The Prince and the Plinths
By Hayleigh Jutson, HOPE Community Engagement Officer & GLAM Community Engagement Assistant and Danielle Czerkaszyn, Librarian and Archivist
With the Queen’s Platinum Jubilee in the air, Hayleigh and Danielle reveal the royal connections that are integrated into the very fabric of the Museum, and reveal the surprising story behind our empty plinths.
Visitors walking around the Main Court of Oxford University Museum of Natural History will find themselves circled by the stony gazes of 19 life-sized stone statues. These sculptures of eminent scientists, philosophers, and engineers include likenesses of Aristotle, Charles Darwin, Galileo, Linnaeus, and Isaac Newton. Alongside these men of science stands a statue of Prince Albert, husband and consort of Queen Victoria. Although now slightly hidden behind the T-rex, Prince Albert’s statue was given pride of place in the main court, a lasting reminder of the Royal family’s contribution to the establishment of the Museum.
Constructed between 1855-1860, the main structure of the Museum of Natural History was built using funds from Oxford University. However, the University only provided enough money to construct the shell of the building. All additional decorations – the stone carvings, pillars, and statues both outside and in – were to be funded by public donations and private subscriptions. To decorate the new building, Oxford’s scientists, along with the architects Deane and Woodward, invited Pre-Raphaelite artists to come up with designs that would represent nature in the fabric of the building.
A key element of the Museum’s decoration involved the commissioning of a series of portrait statues of ‘the great Founders and Improvers of Natural Knowledge.’ These effigies were meant to represent a range of scientific fields of study, and act as inspiration to researchers, students, and other visitors to the Museum. The University came up with a list of six ancient Greek mathematicians and natural philosophers and eleven modern scientists to be included in the Gallery. Funded by private subscription, donors could provide a statue of one of these ‘Founders and Improvers’ for £70 (equivalent to ~£8000 in today’s money).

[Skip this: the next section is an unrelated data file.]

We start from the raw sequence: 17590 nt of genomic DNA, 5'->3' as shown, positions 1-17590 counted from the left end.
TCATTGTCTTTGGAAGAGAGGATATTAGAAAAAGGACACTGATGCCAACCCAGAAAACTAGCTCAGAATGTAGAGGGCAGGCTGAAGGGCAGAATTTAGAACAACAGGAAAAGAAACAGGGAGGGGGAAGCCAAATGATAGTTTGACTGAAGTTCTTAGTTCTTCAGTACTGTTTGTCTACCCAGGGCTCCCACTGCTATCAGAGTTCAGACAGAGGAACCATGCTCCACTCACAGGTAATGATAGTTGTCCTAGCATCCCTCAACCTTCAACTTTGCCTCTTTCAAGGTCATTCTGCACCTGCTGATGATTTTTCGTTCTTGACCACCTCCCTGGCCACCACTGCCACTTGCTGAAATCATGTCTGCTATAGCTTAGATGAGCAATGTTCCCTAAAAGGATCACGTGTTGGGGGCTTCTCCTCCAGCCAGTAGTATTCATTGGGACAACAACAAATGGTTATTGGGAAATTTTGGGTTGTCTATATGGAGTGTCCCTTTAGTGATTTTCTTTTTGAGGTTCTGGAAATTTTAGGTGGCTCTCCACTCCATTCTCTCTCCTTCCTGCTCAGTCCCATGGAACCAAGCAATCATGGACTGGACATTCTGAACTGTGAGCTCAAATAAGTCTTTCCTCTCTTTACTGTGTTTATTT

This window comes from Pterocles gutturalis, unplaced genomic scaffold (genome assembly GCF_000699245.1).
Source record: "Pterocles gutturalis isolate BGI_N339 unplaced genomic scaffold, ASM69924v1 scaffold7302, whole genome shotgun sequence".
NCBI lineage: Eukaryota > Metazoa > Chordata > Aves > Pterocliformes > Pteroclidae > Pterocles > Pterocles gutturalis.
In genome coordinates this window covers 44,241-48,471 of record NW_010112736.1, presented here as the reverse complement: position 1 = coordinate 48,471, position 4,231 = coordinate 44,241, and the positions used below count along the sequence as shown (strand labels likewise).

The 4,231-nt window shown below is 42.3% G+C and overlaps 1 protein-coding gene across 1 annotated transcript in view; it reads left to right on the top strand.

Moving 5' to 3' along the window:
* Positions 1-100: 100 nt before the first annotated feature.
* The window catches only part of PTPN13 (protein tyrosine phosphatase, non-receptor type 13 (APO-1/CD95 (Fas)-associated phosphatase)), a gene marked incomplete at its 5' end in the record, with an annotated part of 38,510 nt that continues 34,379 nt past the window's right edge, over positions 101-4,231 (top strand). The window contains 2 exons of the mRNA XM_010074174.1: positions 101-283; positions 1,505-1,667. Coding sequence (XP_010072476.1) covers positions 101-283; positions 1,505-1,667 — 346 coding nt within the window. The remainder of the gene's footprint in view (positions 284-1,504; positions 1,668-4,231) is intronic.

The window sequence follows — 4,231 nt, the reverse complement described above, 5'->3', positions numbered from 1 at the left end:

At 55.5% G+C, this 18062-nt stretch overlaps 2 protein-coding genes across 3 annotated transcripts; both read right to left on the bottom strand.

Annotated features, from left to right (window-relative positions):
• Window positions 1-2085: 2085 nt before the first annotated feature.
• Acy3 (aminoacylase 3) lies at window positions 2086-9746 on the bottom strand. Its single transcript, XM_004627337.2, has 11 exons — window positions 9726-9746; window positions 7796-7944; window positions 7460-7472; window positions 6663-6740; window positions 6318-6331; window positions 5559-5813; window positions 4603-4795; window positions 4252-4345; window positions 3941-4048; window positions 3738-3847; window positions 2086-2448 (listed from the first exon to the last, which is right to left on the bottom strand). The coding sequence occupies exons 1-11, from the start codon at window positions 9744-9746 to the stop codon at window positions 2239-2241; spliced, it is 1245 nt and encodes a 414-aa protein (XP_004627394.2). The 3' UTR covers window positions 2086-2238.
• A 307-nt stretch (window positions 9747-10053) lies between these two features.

Prince Albert, a great supporter of the arts and sciences, convinced Queen Victoria to fund the first five statues of modern scientists, costing £350 in total. The first statue that Queen Victoria commissioned and paid for was of the philosopher Sir Francis Bacon — remembered as one of the fathers of the ‘scientific method’. His statue was carved by Pre-Raphaelite sculptor Thomas Woolner. The remaining four statues that Queen Victoria paid for – of Galileo, Isaac Newton, Gottfried Liebnitz, and Hans Christian Ørsted – were to be sculpted by Alexander Munro. However, Munro was only able to complete three of these. After the University of Oxford repeatedly failed to fulfil Munro’s request for a likeness of Ørsted, the statue of the Danish physicist went unfinished. Not wanting to waste the money that had been gifted by Queen Victoria, the Museum decided to arrange for a plaster cast to be made of a pre-existing statue of Ørsted, which was sent over from Denmark in 1855.
It was hoped that Queen Victoria’s generous donation would encourage other wealthy individuals to fund the remaining statues. Initially, the plan worked. However, as time went on, donors began to favour British men of science rather than the University’s original list of international candidates. As a result, funding for many of the statues on the University’s list never materialised, and those plinths remain vacant to this day.
Even if the commissioning of the Museum’s sculptures didn’t go entirely to plan, there is no doubt that Prince Albert made an important contribution to the construction of the Museum. Fittingly, he is also commemorated amongst the Museum’s sculptures. Carved by Thomas Woolner, Albert’s statue sits behind the tail of the T-rex skeleton in the Main Court. It was presented to the Museum by the citizens of Oxford in April 1864, and remains a tribute to a champion of the arts and sciences, and one of the Museum’s earliest and most influential supporters.